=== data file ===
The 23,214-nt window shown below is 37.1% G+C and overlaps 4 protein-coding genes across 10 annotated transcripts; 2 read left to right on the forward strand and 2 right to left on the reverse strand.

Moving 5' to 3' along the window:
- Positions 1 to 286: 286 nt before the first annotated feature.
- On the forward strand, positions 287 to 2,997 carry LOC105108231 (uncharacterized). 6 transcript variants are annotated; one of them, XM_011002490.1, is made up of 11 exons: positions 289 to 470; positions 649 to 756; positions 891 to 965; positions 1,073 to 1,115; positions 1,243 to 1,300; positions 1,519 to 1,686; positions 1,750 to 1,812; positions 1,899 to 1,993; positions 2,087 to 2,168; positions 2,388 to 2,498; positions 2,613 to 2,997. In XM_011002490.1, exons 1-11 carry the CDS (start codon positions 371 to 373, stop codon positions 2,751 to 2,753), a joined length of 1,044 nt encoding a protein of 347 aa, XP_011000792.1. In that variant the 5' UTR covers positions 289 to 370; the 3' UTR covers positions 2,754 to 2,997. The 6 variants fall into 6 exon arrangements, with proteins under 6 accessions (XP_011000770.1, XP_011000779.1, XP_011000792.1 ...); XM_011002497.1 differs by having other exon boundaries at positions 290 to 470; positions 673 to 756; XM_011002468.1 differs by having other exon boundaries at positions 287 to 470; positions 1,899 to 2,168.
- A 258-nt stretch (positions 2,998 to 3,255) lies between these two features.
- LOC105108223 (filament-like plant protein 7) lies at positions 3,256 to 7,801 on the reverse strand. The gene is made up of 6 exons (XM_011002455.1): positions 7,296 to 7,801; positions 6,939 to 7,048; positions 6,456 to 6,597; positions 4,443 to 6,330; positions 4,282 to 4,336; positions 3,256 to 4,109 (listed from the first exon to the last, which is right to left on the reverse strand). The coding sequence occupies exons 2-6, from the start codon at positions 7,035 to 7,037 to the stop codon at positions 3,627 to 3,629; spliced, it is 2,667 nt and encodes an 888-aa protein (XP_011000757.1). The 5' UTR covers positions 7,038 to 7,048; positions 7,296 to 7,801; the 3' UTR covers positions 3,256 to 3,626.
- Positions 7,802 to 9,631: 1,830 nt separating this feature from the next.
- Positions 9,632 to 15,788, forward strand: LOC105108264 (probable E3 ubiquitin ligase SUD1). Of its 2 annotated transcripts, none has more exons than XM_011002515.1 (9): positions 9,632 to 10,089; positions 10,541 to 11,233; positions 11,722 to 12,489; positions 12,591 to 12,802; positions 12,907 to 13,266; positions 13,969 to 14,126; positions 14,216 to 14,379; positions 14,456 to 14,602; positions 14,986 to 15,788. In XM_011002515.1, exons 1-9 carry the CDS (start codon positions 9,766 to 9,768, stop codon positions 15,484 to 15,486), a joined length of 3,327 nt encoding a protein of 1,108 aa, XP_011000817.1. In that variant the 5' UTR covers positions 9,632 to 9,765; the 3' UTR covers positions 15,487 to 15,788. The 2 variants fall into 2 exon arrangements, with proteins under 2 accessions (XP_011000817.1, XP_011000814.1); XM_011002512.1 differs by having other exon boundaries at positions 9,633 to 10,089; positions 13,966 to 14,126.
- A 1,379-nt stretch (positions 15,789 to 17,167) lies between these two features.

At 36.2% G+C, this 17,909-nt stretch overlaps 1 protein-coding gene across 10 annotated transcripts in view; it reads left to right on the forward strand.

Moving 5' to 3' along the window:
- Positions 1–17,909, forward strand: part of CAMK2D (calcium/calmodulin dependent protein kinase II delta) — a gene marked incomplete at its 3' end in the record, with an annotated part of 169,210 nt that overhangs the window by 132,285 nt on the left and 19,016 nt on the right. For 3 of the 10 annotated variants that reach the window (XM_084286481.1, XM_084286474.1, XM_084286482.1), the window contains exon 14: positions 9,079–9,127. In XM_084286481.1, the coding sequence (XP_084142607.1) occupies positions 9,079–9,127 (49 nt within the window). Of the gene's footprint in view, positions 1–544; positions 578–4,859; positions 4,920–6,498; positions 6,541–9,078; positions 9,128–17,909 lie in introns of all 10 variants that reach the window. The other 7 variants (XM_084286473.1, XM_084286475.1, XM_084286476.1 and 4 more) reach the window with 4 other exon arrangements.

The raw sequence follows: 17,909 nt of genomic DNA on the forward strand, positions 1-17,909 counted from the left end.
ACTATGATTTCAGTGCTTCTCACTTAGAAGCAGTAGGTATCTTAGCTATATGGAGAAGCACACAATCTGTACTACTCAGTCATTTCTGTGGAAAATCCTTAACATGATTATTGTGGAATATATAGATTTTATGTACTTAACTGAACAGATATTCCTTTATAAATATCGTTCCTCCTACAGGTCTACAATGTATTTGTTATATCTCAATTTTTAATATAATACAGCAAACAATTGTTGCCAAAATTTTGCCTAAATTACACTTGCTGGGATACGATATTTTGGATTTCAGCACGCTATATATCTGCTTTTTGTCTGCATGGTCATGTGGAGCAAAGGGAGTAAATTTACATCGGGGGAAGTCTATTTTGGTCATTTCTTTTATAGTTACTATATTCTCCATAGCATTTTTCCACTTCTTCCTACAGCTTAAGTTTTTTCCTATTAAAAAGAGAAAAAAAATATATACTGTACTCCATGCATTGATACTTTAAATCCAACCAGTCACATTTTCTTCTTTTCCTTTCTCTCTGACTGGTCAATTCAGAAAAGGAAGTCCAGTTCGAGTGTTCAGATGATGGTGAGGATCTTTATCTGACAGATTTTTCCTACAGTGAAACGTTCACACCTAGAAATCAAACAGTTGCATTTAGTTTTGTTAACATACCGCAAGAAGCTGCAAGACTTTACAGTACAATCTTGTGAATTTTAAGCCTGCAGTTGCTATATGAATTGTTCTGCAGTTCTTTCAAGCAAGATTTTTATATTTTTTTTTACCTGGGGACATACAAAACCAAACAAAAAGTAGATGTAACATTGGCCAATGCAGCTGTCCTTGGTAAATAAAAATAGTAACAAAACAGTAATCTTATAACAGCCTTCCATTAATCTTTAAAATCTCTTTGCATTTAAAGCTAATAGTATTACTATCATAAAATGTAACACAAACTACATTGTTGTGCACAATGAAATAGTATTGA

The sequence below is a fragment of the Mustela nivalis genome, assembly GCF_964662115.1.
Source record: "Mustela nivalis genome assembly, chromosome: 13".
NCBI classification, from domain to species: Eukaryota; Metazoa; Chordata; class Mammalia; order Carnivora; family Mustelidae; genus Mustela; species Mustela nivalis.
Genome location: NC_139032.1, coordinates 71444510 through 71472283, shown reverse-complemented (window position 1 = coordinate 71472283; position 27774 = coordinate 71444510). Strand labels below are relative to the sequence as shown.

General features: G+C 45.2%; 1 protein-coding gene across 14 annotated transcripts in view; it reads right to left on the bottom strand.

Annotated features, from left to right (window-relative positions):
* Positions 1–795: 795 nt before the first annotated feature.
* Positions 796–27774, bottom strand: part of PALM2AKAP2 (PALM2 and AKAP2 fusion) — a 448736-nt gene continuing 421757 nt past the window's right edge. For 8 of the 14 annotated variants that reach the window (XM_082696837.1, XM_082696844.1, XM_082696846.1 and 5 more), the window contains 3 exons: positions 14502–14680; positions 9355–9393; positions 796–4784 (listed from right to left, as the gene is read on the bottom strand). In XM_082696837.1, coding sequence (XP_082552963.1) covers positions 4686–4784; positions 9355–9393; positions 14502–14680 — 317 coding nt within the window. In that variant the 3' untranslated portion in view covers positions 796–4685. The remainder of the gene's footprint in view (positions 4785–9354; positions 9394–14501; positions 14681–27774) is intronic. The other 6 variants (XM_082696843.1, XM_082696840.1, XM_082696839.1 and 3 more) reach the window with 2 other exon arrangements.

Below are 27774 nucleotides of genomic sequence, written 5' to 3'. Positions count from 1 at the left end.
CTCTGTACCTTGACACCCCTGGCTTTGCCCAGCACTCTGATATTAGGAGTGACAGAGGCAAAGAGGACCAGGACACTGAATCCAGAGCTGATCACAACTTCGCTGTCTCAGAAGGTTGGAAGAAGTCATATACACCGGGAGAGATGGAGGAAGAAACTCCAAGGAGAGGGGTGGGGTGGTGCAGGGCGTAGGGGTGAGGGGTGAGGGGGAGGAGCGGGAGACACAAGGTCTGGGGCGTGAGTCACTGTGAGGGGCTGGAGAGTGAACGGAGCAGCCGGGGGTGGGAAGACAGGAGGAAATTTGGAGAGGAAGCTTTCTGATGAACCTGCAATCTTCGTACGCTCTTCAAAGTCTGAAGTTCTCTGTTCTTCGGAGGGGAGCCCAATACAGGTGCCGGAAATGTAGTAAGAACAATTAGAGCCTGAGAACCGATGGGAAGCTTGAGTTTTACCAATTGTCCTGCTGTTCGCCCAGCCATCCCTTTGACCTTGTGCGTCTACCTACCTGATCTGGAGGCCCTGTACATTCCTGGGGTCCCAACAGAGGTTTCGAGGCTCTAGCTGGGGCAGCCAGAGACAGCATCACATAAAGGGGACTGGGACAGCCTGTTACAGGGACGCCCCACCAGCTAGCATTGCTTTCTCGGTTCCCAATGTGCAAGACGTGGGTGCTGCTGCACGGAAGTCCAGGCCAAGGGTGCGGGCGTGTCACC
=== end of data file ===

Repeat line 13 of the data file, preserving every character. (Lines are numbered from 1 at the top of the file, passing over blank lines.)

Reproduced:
The raw sequence follows: 17,909 nt of genomic DNA on the forward strand, positions 1-17,909 counted from the left end.